contribution to the character of Mordred is that Mordred continues to bring out
the worst in King Arthur, causing him to order mass infanticide, which
ironically seems to put Mordred into what would traditionally be the role of the
hero. Merlin foretells that Mordred
would destroy his father, so Arthur "let send for all the children that were
born on Mayday, begotten of lords and ladies" and "all were put in a ship to
the sea" (31). Such a violent
action certainly could not have been popular with the people of Arthur's
kingdom, especially those who have a child taken away from them and put to sea
to die of exposure, drowning or thirst. The
Post-Vulgate clearly inspired Malory with the idea, but the changes he makes are
most intriguing. Mordred enjoys what
would be more traditionally a hero's birth, surviving against the odds: "the
ship drove unto a castle and was all to-riven, and destroyed the most part save
that Mordred was cast up" (31). Arthur
attempts to have his son killed due to Merlin's prophecy and fails, losing
both honor and safety from the danger Mordred presents to him.
The threat lives on and he sent many babies to their death for nothing.
Arthur's attempt to kill Mordred, places Mordred's birth among the
ranks of "Oedipus, Atalanta, Perseus, or
Another interesting aspect of Arthur's behavior is that he takes such strong action against Mordred on Merlin's word, but when Merlin warns of Guinevere's unfaithfulness, Arthur ignores him. Arthur's distrust of Mordred could stem from the nature of the uncle-nephew relationship, as well as the father-son relationship. Senior suggests that "the nephew is entitled to make certain claims on the uncle," that "there is a close, almost sacred bond between them," and that "the uncle displays a tendency to want to kill the nephew," trends which he observed through many different Celtic and Welsh stories (53). This pattern fits particularly well with the case of Arthur and Mordred, as Mordred certainly can make claims on his uncle unless Arthur wants it known that he is his nephew's father. Their sacred bond can be seen as fate or in the idea that Mordred represents the darker side of Arthur that precipitates his own end. The desire to kill Mordred appears in his sending the babies out to die in the boat. Perhaps this is the reason for the King to take this particular prophecy so much to heart, or else he knows that Mordred reveals the evils within Arthur and hopes to wipe his own slate clean, which turns out to be more difficult than he thought, if not impossible. Malory's Mordred exemplifies why Camelot could not survive, more a symptom brought about to begin the inevitable decline than an independent agent bent on selfish destruction.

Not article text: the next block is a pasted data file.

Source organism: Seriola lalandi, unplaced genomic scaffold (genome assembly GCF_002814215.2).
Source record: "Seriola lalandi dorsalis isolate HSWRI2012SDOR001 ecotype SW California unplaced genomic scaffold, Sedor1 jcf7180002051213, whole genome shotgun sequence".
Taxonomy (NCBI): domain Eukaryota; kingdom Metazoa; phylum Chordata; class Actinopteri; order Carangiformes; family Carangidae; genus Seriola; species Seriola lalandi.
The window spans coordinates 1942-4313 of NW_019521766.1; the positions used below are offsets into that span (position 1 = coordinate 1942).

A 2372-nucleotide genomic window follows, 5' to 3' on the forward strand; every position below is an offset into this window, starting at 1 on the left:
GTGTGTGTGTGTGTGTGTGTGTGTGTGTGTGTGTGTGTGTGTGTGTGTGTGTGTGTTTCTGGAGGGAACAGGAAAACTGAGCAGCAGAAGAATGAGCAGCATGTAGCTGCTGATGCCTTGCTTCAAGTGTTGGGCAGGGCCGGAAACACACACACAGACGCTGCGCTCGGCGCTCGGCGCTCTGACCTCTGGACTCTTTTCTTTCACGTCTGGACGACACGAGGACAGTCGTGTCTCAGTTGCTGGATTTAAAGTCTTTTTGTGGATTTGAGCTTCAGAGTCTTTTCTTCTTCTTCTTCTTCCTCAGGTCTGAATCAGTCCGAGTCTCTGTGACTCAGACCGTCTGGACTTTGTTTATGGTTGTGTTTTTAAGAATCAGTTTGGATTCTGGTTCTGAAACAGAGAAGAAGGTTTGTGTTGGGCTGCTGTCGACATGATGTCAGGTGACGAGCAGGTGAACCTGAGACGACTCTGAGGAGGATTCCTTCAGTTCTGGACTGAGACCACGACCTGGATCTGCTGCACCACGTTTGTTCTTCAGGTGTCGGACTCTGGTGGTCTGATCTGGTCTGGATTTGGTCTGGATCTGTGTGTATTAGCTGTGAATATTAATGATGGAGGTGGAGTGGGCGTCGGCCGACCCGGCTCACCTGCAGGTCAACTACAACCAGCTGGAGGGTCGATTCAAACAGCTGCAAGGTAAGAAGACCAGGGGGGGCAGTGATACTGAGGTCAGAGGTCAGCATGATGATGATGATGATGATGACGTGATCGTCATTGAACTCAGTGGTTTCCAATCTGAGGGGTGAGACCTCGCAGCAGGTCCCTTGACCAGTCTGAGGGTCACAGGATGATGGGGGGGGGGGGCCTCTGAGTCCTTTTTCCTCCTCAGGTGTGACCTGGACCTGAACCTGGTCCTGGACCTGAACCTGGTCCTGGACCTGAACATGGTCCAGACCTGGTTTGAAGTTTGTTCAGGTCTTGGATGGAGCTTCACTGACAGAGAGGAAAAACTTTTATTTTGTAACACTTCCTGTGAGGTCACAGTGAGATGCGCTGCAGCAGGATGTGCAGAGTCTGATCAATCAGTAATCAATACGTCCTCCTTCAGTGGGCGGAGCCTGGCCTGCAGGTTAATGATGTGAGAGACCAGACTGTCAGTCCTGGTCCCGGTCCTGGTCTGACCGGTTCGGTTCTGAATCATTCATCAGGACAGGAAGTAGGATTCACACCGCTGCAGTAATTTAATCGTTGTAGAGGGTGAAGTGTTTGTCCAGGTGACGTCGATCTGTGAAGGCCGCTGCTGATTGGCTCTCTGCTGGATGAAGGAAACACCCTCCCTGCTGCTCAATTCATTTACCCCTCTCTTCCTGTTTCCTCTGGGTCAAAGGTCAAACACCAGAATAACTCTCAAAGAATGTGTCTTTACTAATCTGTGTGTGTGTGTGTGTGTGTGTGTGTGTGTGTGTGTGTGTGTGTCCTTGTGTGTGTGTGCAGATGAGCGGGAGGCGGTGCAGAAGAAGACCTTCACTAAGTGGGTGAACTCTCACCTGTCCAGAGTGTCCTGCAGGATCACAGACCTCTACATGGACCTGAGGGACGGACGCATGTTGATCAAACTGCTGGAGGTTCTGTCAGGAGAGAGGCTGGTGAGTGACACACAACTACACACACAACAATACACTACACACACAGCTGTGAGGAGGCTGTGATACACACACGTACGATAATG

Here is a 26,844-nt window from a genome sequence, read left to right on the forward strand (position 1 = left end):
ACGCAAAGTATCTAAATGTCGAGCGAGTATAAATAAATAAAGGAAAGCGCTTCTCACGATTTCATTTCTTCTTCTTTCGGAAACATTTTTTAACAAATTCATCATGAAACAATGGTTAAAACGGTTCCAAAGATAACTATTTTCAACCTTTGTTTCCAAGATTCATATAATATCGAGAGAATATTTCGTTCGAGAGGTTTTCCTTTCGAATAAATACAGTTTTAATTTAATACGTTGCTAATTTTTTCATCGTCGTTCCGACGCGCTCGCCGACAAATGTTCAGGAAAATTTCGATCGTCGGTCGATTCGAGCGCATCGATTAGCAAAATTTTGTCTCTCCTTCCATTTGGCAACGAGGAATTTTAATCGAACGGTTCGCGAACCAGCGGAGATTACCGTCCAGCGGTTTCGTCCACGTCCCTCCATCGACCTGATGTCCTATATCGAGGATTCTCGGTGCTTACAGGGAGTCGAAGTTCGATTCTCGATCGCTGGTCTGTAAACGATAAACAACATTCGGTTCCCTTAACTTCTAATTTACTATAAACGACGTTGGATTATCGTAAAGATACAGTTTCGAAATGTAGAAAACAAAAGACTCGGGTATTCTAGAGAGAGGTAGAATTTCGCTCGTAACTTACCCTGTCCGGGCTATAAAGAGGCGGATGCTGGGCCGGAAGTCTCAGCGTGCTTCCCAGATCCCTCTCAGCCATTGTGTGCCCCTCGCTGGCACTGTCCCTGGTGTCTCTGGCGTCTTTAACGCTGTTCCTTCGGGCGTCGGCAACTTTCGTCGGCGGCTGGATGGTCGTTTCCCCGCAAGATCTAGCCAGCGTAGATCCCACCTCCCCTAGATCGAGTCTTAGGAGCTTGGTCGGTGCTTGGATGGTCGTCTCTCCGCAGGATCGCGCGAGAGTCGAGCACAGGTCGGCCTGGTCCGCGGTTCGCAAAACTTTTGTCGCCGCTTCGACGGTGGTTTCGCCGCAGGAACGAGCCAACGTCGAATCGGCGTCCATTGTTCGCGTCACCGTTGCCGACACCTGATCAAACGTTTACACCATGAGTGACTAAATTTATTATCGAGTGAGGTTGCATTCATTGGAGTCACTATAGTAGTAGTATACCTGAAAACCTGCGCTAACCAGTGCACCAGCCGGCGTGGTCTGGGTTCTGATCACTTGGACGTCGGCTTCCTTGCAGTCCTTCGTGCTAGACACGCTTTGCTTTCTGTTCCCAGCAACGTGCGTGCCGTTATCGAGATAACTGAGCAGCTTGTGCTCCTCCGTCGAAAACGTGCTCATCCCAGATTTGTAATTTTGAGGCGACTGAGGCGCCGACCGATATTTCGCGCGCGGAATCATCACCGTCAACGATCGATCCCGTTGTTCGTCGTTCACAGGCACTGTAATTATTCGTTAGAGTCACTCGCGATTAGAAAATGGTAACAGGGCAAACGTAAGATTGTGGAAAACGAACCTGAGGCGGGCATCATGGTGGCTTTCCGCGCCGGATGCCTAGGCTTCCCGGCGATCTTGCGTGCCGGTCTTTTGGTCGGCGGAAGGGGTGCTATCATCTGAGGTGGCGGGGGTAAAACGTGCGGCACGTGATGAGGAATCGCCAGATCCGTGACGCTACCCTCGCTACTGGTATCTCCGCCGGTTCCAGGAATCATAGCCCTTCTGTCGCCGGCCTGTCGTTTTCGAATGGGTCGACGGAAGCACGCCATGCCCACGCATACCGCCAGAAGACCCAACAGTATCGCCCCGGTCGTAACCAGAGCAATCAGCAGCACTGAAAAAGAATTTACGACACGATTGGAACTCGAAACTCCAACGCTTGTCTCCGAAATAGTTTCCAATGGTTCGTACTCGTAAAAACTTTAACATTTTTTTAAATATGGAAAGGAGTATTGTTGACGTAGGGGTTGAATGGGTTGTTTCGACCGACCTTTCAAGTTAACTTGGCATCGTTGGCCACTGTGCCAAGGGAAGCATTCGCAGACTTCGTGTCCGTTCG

of Avalon gives the character of Mordred a more significant back-story,
which does not excuse his actions but does explain them, making him more